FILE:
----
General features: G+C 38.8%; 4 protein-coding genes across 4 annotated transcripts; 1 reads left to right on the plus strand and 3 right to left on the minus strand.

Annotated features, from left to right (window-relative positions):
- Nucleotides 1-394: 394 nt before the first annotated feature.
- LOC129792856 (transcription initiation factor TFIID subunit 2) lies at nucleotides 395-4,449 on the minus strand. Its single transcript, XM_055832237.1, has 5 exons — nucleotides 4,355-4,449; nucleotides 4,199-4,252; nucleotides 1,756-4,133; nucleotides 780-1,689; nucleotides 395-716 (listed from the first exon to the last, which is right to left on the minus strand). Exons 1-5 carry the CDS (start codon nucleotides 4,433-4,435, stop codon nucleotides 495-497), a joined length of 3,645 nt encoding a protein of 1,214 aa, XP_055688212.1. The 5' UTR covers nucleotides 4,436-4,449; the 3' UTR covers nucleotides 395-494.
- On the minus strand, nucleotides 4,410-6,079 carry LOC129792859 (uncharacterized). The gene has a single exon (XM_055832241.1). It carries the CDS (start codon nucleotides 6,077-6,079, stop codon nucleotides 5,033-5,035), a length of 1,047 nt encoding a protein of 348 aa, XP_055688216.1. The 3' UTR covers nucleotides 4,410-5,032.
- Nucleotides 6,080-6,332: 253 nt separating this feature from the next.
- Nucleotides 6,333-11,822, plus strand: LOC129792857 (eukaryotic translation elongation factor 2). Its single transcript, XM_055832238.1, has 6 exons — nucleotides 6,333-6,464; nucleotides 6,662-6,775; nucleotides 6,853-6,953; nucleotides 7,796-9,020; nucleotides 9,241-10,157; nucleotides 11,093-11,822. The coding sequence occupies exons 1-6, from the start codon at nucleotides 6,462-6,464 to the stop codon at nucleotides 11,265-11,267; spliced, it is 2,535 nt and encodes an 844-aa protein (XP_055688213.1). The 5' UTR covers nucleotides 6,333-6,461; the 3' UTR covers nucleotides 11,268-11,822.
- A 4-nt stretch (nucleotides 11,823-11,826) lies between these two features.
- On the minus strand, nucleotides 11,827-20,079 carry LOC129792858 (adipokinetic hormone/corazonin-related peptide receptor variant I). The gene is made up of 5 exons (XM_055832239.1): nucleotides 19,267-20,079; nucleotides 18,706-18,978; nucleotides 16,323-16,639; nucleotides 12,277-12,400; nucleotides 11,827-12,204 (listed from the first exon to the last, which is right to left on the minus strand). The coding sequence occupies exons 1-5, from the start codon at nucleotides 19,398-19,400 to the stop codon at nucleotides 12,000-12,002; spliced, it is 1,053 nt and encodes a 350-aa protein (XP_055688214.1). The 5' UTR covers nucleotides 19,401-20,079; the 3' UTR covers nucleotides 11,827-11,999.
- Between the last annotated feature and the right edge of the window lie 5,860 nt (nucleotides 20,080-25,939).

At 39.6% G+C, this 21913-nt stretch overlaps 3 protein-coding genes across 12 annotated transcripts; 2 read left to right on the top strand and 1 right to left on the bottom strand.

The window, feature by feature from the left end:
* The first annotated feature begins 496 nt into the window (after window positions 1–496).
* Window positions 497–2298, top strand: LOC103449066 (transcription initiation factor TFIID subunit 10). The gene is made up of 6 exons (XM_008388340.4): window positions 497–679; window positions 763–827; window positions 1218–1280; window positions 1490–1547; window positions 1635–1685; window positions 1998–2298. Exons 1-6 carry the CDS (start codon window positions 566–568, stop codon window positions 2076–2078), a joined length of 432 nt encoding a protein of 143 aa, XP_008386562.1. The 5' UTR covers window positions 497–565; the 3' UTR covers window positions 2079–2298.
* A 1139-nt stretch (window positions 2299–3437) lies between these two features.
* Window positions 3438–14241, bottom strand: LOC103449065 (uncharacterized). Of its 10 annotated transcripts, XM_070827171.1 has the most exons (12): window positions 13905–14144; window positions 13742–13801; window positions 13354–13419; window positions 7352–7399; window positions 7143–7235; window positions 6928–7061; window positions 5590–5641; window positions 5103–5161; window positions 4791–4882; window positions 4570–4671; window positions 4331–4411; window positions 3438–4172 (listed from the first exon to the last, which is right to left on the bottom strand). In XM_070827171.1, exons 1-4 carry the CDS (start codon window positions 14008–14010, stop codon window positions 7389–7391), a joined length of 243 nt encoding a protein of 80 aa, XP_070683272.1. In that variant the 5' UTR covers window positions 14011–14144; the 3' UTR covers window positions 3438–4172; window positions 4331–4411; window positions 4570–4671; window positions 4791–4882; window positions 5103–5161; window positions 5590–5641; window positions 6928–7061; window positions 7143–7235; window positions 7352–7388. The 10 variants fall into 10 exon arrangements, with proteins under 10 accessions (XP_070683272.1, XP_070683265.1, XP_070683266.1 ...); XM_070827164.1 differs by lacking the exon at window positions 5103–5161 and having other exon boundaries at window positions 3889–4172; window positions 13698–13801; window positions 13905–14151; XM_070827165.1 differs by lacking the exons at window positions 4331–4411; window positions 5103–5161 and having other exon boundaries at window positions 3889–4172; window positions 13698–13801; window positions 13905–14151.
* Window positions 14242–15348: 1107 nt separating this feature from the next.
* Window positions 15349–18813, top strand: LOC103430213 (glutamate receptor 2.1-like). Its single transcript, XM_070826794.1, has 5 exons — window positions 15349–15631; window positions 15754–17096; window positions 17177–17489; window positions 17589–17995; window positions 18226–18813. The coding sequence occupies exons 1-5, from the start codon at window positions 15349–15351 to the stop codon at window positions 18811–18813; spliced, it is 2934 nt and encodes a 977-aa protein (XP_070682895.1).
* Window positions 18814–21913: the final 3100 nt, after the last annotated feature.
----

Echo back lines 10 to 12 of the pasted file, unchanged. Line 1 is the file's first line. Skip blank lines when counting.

- Between the last annotated feature and the right edge of the window lie 5,860 nt (nucleotides 20,080-25,939).

At 39.6% G+C, this 21913-nt stretch overlaps 3 protein-coding genes across 12 annotated transcripts; 2 read left to right on the top strand and 1 right to left on the bottom strand.

The window, feature by feature from the left end: